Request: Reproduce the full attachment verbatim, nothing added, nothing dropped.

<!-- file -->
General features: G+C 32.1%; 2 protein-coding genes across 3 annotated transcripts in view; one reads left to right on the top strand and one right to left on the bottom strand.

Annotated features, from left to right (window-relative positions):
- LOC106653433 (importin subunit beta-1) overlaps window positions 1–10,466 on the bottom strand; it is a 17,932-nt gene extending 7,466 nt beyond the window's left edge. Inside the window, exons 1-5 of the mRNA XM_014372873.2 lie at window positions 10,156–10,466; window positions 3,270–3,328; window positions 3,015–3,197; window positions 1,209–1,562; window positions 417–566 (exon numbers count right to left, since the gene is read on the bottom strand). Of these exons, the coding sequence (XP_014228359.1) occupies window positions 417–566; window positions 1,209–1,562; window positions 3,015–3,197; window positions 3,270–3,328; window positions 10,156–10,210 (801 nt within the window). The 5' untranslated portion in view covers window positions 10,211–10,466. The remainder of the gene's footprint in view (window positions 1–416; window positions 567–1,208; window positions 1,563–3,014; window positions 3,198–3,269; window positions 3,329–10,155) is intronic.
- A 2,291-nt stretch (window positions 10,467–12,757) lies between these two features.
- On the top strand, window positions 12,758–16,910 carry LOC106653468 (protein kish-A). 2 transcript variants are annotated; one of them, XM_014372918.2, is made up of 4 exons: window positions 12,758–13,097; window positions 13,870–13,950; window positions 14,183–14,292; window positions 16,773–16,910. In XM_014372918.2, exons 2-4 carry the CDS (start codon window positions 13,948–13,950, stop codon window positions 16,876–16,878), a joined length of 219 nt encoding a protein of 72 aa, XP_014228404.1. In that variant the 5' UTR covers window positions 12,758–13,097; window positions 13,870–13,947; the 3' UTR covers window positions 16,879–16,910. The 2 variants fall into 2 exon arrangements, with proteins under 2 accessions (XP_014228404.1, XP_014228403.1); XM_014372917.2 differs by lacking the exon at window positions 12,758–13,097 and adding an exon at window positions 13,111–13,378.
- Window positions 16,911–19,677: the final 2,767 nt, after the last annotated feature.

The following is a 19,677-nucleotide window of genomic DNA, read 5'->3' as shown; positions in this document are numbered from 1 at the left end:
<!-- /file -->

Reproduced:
General features: G+C 32.1%; 2 protein-coding genes across 3 annotated transcripts in view; one reads left to right on the top strand and one right to left on the bottom strand.

Annotated features, from left to right (window-relative positions):
- LOC106653433 (importin subunit beta-1) overlaps window positions 1–10,466 on the bottom strand; it is a 17,932-nt gene extending 7,466 nt beyond the window's left edge. Inside the window, exons 1-5 of the mRNA XM_014372873.2 lie at window positions 10,156–10,466; window positions 3,270–3,328; window positions 3,015–3,197; window positions 1,209–1,562; window positions 417–566 (exon numbers count right to left, since the gene is read on the bottom strand). Of these exons, the coding sequence (XP_014228359.1) occupies window positions 417–566; window positions 1,209–1,562; window positions 3,015–3,197; window positions 3,270–3,328; window positions 10,156–10,210 (801 nt within the window). The 5' untranslated portion in view covers window positions 10,211–10,466. The remainder of the gene's footprint in view (window positions 1–416; window positions 567–1,208; window positions 1,563–3,014; window positions 3,198–3,269; window positions 3,329–10,155) is intronic.
- A 2,291-nt stretch (window positions 10,467–12,757) lies between these two features.
- On the top strand, window positions 12,758–16,910 carry LOC106653468 (protein kish-A). 2 transcript variants are annotated; one of them, XM_014372918.2, is made up of 4 exons: window positions 12,758–13,097; window positions 13,870–13,950; window positions 14,183–14,292; window positions 16,773–16,910. In XM_014372918.2, exons 2-4 carry the CDS (start codon window positions 13,948–13,950, stop codon window positions 16,876–16,878), a joined length of 219 nt encoding a protein of 72 aa, XP_014228404.1. In that variant the 5' UTR covers window positions 12,758–13,097; window positions 13,870–13,947; the 3' UTR covers window positions 16,879–16,910. The 2 variants fall into 2 exon arrangements, with proteins under 2 accessions (XP_014228404.1, XP_014228403.1); XM_014372917.2 differs by lacking the exon at window positions 12,758–13,097 and adding an exon at window positions 13,111–13,378.
- Window positions 16,911–19,677: the final 2,767 nt, after the last annotated feature.

The following is a 19,677-nucleotide window of genomic DNA, read 5'->3' as shown; positions in this document are numbered from 1 at the left end: